As Povetkin, who came to fight, became more assertive, he became more vulnerable. AJ found the openings for his big right hand and left hook. With the first really solid right hand that bounced off his chin, Povetkin buckled and instinctively went back. Joshua pursued him and then, with near Joe Louis-like accuracy, put his right hands and hooks together, along with a beautiful right to the body in the middle of the assault and finished his game opponent.

    Once again it was shown that trading with AJ is almost certain suicide. Povetkin was in great shape and would've been a handful for any other heavyweight in the world because he no doubt brought his A-game. Sometimes it takes AJ a little while to get going, and if you don't do anything to bother him or wake him up, he doesn't fight with the urgency of a "Smokin" Joe Frazier. However, when you wake him up and force him to cut loose, he's so dangerous that he doesn't need too many clean shots to end it. And making Joshua more lethal is that he has both short and inside power in both hands.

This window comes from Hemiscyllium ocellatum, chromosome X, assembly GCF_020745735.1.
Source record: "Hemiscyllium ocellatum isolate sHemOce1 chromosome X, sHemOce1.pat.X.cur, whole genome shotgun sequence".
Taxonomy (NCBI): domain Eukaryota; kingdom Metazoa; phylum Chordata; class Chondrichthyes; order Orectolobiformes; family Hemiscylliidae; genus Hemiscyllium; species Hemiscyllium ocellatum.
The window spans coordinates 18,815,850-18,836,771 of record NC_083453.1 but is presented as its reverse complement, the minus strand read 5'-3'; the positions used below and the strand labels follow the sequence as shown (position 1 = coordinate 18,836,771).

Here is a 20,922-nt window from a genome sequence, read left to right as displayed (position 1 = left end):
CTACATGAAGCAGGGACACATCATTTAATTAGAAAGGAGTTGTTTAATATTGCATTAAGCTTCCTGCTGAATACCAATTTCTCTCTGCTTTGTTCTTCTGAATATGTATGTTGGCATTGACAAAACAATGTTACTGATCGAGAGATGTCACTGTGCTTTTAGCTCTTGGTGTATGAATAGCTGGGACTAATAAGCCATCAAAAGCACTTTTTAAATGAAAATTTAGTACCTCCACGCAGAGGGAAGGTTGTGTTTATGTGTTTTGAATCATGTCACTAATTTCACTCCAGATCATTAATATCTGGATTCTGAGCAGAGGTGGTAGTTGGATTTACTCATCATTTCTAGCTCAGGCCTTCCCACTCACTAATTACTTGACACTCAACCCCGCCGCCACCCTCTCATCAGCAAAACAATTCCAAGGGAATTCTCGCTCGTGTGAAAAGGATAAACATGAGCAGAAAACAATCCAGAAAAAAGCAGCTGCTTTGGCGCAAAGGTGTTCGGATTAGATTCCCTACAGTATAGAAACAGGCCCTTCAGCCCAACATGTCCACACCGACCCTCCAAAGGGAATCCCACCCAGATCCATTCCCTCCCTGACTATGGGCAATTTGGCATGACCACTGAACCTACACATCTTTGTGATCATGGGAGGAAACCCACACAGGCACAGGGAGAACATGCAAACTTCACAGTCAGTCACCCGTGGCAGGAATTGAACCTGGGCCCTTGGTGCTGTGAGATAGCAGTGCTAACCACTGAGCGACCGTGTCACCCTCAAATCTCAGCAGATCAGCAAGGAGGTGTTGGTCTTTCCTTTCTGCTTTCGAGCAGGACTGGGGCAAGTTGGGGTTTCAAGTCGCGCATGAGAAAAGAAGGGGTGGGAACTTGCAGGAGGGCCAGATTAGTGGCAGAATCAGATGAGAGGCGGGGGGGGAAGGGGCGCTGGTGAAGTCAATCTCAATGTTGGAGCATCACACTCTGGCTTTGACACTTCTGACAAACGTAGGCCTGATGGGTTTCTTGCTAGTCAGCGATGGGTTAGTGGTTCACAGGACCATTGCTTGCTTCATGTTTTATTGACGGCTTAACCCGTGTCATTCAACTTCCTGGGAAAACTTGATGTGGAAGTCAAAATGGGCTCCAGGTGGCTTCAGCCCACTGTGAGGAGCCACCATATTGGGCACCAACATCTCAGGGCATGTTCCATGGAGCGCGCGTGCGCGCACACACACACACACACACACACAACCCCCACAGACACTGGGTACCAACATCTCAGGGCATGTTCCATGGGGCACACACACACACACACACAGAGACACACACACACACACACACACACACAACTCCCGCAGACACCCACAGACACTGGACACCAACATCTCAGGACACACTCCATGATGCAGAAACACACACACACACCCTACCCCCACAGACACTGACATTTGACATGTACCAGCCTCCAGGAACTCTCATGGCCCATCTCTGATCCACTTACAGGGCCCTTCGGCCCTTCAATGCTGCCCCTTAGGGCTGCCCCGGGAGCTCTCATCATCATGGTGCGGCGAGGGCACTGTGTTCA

After months of hearing how Povetkin was the most serious threat to Joshua, that's now finished business. Prior to the bout The Ring magazine rated the top six heavyweights in the world as follows.....Joshua, Wilder, Povetkin, Ortiz, Whyte and Parker, in that order. Now Joshua is 3-0 (2) versus Povetkin, Whyte and Parker which squashes the narrative that he has fought weaker opposition than WBC title holder Deontay Wilder 40-0 (39) who has only faced Ortiz among the top six.